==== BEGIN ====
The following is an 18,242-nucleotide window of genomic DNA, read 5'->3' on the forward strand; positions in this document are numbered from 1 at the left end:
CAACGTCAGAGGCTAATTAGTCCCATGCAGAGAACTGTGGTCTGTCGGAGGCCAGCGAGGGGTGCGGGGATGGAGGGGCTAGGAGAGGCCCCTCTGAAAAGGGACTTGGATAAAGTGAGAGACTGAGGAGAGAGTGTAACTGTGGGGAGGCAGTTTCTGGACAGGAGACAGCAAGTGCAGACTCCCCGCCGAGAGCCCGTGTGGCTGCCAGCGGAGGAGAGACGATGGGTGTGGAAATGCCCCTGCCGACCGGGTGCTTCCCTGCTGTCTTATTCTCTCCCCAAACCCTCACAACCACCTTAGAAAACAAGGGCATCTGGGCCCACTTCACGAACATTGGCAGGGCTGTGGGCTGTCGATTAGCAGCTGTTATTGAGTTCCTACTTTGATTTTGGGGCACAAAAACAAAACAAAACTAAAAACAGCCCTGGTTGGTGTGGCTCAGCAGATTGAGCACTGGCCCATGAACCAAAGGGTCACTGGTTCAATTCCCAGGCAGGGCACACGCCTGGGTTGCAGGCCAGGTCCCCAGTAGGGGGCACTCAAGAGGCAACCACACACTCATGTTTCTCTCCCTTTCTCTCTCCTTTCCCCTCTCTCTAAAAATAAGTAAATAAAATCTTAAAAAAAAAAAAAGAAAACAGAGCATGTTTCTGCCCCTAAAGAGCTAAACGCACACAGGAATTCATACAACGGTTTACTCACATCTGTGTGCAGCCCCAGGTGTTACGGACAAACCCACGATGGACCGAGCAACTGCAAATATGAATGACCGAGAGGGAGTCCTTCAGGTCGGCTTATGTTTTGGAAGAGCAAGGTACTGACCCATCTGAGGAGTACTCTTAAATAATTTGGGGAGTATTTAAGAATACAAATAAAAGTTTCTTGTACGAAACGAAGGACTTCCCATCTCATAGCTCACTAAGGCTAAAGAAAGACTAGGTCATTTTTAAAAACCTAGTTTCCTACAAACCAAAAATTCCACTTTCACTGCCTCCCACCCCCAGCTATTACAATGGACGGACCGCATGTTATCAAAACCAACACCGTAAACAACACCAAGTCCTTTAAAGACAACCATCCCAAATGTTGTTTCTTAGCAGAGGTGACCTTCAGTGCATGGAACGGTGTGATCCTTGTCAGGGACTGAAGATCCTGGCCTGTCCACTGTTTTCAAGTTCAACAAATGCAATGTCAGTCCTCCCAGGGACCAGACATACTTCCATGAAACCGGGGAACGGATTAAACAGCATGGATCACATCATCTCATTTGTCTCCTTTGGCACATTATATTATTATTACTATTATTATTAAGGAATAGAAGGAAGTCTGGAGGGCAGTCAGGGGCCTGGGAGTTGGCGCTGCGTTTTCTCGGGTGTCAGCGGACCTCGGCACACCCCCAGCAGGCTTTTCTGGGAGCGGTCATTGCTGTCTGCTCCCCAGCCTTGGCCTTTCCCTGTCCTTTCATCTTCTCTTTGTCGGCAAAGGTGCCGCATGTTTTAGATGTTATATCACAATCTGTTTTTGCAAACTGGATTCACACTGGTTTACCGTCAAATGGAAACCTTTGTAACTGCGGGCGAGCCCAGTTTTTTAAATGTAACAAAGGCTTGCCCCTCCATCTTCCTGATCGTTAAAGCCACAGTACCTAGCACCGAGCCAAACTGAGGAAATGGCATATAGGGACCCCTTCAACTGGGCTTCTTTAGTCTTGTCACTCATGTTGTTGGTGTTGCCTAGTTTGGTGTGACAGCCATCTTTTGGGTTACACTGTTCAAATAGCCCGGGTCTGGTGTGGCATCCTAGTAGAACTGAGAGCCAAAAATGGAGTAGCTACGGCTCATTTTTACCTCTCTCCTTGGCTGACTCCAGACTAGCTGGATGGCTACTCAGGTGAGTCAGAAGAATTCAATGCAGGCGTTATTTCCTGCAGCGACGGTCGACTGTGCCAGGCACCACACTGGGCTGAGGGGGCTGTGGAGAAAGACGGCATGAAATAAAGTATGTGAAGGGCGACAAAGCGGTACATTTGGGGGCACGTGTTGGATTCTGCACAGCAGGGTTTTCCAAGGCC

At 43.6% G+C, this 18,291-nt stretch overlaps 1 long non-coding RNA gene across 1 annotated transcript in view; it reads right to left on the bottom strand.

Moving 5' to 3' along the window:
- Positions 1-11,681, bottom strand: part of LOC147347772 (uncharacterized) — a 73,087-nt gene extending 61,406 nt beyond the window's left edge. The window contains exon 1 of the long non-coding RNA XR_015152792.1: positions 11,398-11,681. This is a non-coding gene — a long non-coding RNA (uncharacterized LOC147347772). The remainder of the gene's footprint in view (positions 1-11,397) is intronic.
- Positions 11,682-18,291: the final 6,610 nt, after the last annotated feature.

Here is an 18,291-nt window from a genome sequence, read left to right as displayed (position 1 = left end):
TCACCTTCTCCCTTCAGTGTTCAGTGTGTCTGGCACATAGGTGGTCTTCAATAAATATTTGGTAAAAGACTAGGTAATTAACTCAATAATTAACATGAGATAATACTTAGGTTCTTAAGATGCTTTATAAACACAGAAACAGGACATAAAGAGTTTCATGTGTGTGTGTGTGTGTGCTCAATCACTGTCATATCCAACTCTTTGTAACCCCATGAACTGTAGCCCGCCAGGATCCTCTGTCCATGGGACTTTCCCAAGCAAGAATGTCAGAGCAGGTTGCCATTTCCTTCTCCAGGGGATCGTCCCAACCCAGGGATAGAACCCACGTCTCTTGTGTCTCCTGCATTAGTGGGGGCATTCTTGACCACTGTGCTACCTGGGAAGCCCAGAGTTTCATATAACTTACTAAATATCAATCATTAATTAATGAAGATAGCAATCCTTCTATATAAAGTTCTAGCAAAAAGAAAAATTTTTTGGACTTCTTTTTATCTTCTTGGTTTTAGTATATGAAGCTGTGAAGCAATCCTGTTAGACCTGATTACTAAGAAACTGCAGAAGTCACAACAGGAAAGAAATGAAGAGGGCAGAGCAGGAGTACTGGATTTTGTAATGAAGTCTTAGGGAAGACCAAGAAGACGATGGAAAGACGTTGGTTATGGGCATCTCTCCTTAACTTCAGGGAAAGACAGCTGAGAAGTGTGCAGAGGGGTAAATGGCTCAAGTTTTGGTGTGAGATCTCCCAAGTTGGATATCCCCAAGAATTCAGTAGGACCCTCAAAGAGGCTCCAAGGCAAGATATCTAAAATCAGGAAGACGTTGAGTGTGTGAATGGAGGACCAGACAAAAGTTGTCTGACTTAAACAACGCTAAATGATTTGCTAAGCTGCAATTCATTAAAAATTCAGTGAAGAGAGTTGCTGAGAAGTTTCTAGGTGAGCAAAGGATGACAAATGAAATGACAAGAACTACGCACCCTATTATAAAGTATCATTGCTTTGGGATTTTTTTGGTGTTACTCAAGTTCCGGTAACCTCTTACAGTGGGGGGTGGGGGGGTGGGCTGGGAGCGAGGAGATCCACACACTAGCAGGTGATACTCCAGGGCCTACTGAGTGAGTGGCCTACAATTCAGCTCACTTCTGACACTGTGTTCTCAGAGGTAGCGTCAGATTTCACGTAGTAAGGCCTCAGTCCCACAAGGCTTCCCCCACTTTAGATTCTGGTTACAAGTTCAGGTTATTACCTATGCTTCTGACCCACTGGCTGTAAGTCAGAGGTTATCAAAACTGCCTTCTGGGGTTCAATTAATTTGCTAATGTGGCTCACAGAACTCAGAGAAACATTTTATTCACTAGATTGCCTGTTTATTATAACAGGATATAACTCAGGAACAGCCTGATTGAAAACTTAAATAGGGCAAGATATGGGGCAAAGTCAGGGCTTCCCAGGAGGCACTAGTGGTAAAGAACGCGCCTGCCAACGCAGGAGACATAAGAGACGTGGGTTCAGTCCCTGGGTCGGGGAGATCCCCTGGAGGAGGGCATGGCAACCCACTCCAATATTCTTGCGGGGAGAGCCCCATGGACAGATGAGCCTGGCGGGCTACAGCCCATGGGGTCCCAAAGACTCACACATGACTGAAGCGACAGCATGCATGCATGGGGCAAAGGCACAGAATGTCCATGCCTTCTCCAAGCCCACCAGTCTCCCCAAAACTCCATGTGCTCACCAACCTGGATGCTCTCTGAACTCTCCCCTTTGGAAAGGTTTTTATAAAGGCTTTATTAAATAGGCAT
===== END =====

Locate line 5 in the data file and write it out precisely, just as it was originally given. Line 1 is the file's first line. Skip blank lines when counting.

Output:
- Positions 1-11,681, bottom strand: part of LOC147347772 (uncharacterized) — a 73,087-nt gene extending 61,406 nt beyond the window's left edge. The window contains exon 1 of the long non-coding RNA XR_015152792.1: positions 11,398-11,681. This is a non-coding gene — a long non-coding RNA (uncharacterized LOC147347772). The remainder of the gene's footprint in view (positions 1-11,397) is intronic.